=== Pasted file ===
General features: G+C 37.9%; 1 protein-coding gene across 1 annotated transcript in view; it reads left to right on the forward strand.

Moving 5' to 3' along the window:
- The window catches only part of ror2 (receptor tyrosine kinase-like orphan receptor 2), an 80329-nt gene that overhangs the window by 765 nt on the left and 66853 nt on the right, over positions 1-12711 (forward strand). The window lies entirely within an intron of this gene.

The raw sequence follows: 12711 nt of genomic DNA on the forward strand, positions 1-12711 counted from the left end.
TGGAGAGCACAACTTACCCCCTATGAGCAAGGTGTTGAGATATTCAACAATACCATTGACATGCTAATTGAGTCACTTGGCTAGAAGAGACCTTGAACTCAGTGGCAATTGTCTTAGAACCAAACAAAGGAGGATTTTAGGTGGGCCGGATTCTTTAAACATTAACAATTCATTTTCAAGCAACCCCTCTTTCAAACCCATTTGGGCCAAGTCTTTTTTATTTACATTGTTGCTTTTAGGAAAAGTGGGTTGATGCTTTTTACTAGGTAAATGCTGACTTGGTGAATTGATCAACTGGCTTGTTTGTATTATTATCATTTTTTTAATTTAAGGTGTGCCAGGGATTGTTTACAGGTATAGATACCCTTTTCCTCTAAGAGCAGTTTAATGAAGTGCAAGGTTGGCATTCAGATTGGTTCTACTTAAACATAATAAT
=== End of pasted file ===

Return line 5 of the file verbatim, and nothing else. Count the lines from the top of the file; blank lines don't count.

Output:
TGGAGAGCACAACTTACCCCCTATGAGCAAGGTGTTGAGATATTCAACAATACCATTGACATGCTAATTGAGTCACTTGGCTAGAAGAGACCTTGAACTCAGTGGCAATTGTCTTAGAACCAAACAAAGGAGGATTTTAGGTGGGCCGGATTCTTTAAACATTAACAATTCATTTTCAAGCAACCCCTCTTTCAAACCCATTTGGGCCAAGTCTTTTTTATTTACATTGTTGCTTTTAGGAAAAGTGGGTTGATGCTTTTTACTAGGTAAATGCTGACTTGGTGAATTGATCAACTGGCTTGTTTGTATTATTATCATTTTTTTAATTTAAGGTGTGCCAGGGATTGTTTACAGGTATAGATACCCTTTTCCTCTAAGAGCAGTTTAATGAAGTGCAAGGTTGGCATTCAGATTGGTTCTACTTAAACATAATAAT